From the Editors: Sailing the winds of mobile change

September 15, 2011 —  (Page 1 of 3)
Winds of change in the mobile development space are blowing as furiously as Hurricane Irene, which took down electricity at SD Times' Long Island-based offices. (But thanks to mobile phones and devices, we were still able to communicate!)

Look back at the incredible changes in August 2011. Google will be acquiring Motorola Mobility, which is being seen mainly as a patent play. That aside, the deal gives Google its own hardware platform to better compete with the capabilities of the iPhone and sets a higher bar for Motorola’s many competitors.

Meanwhile, Apple—the resignation of ailing Steve Jobs aside—has hinted about exciting new capabilities in iOS 5. The faithful hope that the updated operating system will close the gap with Android for developers, who prefer Google’s open approach to Apple’s walled garden.

Hewlett-Packard—continued executive bungling aside—announced it was discontinuing its efforts in the mobile and tablet space, effectively bringing the webOS system it acquired with Palm to end-of-life. Given the high profile of HP’s investment in webOS and in the TouchPad launch, this represents either incredible vision or astonishing ineptitude.

Let’s not forget Microsoft—lateness to the game aside—which was expected to have some important announcements surrounding Windows Phone 7 at its Build 2011 conference. We’ll have more on that in the October issue, as well as on

So what do all these machinations mean for you, Mr./Ms. Software Development Manager?

If you’re committed to only one of these mobile platforms, none of this matters. (Well, it does if you were foolish enough to bet on HP and webOS.) But, if you are committed to only one of these platforms, you are missing the big picture.

Keep your eyes on the cross-platform application development platforms that allow you to “write once, run anywhere” in the mobile world. There are some 20 of them, each supporting a multitude of programming languages and an emulator, and they can use the native distribution format of each mobile phone system.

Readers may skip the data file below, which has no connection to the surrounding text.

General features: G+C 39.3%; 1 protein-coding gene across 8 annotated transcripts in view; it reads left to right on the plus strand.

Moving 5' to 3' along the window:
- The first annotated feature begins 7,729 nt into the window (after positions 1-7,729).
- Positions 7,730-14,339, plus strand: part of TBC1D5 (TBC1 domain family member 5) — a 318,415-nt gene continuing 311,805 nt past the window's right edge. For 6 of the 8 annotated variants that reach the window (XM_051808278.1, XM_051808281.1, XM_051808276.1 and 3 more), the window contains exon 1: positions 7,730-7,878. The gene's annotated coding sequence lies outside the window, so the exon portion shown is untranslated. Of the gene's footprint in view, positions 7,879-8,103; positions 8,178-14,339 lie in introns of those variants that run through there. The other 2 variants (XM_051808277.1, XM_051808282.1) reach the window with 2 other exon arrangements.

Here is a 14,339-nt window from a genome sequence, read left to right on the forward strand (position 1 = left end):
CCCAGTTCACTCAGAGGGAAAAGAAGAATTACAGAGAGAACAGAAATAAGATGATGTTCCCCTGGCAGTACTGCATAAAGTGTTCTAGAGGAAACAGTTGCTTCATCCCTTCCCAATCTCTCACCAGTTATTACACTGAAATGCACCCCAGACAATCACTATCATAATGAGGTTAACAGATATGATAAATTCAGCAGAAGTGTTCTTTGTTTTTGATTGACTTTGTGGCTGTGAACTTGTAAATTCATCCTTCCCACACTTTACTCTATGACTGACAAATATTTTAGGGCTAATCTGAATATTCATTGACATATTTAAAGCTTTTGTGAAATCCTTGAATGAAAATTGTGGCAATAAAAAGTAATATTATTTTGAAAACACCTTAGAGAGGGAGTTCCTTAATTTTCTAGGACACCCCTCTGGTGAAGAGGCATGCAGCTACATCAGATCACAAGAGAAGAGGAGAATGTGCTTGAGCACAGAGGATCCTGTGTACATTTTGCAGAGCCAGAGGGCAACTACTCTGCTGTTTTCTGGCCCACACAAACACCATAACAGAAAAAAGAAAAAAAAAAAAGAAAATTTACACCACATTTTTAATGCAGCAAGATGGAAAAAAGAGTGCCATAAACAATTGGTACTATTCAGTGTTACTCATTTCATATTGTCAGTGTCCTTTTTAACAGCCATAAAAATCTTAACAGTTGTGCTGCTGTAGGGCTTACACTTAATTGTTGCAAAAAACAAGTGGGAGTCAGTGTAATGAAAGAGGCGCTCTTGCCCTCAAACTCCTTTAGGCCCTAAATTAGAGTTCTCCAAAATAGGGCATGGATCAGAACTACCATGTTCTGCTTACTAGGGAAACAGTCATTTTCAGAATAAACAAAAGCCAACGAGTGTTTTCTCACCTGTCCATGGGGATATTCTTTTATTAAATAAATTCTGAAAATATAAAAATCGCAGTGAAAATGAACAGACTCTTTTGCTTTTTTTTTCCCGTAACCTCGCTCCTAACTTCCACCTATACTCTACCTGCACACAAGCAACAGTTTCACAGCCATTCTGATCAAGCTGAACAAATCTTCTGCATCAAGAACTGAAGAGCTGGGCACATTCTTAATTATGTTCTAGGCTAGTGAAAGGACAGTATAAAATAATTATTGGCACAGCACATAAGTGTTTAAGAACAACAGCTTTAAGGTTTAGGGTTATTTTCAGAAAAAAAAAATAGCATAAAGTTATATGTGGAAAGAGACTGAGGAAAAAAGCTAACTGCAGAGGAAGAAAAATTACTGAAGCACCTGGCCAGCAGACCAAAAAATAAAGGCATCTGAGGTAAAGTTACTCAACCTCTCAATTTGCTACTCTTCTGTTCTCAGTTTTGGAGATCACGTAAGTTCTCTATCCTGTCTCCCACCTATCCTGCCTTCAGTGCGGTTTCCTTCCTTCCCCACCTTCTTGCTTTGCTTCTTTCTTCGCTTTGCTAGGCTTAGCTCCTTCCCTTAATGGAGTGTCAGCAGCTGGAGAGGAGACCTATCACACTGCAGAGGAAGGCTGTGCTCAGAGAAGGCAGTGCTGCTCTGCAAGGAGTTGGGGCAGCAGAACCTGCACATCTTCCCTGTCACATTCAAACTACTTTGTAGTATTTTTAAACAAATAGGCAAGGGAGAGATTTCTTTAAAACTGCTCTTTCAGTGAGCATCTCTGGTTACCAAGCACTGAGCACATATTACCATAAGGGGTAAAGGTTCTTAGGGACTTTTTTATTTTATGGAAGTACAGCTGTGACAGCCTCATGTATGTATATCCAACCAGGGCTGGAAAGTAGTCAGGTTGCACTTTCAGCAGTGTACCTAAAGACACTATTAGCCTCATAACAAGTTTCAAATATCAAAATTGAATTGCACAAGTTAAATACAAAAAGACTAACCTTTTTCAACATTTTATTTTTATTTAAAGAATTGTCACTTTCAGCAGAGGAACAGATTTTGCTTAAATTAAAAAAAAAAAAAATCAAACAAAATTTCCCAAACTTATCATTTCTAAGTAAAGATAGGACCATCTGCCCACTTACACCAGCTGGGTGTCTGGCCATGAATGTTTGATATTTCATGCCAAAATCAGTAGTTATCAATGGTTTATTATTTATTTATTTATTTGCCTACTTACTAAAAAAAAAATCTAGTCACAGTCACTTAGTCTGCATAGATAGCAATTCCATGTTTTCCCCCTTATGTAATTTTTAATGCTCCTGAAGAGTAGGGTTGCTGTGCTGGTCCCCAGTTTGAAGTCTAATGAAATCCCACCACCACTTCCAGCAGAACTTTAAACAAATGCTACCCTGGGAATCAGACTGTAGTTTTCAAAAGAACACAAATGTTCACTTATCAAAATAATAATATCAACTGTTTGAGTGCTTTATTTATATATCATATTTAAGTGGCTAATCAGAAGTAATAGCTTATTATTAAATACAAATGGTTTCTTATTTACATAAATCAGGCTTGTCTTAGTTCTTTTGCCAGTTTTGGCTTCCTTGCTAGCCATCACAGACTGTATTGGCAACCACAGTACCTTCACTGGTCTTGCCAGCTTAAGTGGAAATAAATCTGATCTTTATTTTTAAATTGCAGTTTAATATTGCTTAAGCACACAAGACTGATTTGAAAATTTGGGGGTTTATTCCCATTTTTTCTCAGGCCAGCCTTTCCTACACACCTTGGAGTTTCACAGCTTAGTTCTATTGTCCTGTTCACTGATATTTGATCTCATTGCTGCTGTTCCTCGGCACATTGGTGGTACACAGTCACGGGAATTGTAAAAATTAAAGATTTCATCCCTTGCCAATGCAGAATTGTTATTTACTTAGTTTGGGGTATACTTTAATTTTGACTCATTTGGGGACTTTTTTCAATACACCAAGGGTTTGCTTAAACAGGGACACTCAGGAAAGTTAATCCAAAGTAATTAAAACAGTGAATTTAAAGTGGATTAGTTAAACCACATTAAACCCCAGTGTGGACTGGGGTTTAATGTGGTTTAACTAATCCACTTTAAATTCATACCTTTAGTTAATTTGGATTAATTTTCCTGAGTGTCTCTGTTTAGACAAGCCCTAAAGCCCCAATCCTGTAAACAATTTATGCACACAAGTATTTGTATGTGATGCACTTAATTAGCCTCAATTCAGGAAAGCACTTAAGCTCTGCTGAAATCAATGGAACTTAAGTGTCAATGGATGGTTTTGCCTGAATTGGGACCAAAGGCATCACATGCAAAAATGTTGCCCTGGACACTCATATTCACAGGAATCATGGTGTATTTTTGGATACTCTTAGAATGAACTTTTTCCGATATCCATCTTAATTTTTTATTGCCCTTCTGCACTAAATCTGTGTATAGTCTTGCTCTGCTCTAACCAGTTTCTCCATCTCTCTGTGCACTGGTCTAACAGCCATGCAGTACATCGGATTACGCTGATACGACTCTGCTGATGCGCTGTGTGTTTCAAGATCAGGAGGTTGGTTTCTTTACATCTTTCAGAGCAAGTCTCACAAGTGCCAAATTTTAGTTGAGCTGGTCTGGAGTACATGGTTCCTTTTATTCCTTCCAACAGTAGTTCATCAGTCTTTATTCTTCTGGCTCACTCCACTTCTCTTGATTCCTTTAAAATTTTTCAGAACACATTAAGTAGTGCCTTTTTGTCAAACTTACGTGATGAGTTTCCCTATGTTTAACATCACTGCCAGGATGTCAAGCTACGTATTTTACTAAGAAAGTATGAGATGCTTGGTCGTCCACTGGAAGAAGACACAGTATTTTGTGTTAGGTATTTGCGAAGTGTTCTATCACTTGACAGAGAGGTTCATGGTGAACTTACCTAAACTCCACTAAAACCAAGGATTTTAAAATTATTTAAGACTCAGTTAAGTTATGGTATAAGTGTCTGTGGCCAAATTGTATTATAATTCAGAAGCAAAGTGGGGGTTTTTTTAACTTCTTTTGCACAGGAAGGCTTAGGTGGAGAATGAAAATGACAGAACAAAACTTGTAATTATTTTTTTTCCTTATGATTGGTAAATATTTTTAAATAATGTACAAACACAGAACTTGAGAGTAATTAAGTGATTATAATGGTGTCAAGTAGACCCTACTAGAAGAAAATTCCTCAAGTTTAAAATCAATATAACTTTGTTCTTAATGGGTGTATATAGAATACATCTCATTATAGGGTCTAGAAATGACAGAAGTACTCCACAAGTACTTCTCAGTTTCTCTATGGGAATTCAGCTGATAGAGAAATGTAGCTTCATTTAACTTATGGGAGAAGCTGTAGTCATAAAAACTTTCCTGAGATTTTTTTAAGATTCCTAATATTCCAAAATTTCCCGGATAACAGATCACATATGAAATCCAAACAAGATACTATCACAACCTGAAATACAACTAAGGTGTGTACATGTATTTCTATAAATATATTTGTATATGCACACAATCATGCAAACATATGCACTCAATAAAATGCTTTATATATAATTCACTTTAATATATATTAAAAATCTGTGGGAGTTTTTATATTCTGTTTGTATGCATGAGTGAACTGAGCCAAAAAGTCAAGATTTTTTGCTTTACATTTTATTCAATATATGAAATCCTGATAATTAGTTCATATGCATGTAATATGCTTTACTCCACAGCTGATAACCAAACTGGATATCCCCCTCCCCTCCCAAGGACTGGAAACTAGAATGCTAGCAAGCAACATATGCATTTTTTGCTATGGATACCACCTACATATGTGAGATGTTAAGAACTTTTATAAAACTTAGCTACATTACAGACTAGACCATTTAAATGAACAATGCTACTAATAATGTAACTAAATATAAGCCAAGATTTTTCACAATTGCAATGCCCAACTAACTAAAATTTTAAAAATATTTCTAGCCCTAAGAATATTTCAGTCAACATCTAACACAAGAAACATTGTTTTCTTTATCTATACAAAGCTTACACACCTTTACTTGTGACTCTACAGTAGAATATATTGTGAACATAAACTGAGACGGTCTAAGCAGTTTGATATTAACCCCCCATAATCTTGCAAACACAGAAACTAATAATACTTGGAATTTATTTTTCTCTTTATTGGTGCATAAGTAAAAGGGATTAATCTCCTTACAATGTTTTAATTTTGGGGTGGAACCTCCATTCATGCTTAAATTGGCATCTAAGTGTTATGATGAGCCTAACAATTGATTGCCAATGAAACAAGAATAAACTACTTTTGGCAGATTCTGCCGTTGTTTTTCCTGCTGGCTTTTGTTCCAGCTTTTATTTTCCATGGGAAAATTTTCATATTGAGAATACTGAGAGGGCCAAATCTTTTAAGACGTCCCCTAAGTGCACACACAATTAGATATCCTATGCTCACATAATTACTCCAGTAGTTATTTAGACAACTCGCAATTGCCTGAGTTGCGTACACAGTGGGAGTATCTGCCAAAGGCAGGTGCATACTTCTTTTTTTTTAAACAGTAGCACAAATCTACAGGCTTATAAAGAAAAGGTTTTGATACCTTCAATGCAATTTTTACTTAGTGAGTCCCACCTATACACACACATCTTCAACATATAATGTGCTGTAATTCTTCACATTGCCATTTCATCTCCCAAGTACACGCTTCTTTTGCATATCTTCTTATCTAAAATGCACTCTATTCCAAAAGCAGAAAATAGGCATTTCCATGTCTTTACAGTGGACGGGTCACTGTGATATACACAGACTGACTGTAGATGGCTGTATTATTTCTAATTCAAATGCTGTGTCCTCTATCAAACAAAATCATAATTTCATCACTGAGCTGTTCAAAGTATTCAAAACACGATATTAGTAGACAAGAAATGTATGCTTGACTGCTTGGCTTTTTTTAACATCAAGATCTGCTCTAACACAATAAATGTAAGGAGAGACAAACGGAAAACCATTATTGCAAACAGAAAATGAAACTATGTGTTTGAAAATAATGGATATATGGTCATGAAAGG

Industry analysts and pundits agree that developers should not be writing platform-specific applications, since no one device “owns” the market. Broad reach is critical for enterprise applications. Don’t deny 30% of your customer base the opportunity to interact via the device of their choice simply because developers wanted a “native” experience on one platform. Cross-platform is the way to go as we sail these winds of change.

Related Search Term(s): Apple, mobile, Steve Jobs

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03/01/2012 12:47:00 AM EST

Your entry seems amolst as if it's an attack on patents in general. All patents, in any field, are in fact to protect intellectual property (i.e. thoughts) and thus provide commercial incentives to innovate. (Well, in theory anyway.) It's also not a problem that software patents incorporate prior ideas as long as they don't duplicate them; most advancements are evolutionary not revolutionary.However, patents are not supposed to be granted to obvious ideas such as online catalogs or O/R mapping and this is where the system seems to be failing lately. A particularly clever and original implementation of either of these may be patentable, but it would only narrowly protect that solution and not the whole problem it addresses.The situation isn't quite as bad as it seems though: Getting a patent and actually enforcing it are two different things entirely. Right or wrong it seems that when the patent office is in over their heads, they tend to err on the side of approval and let the courts sort it out.


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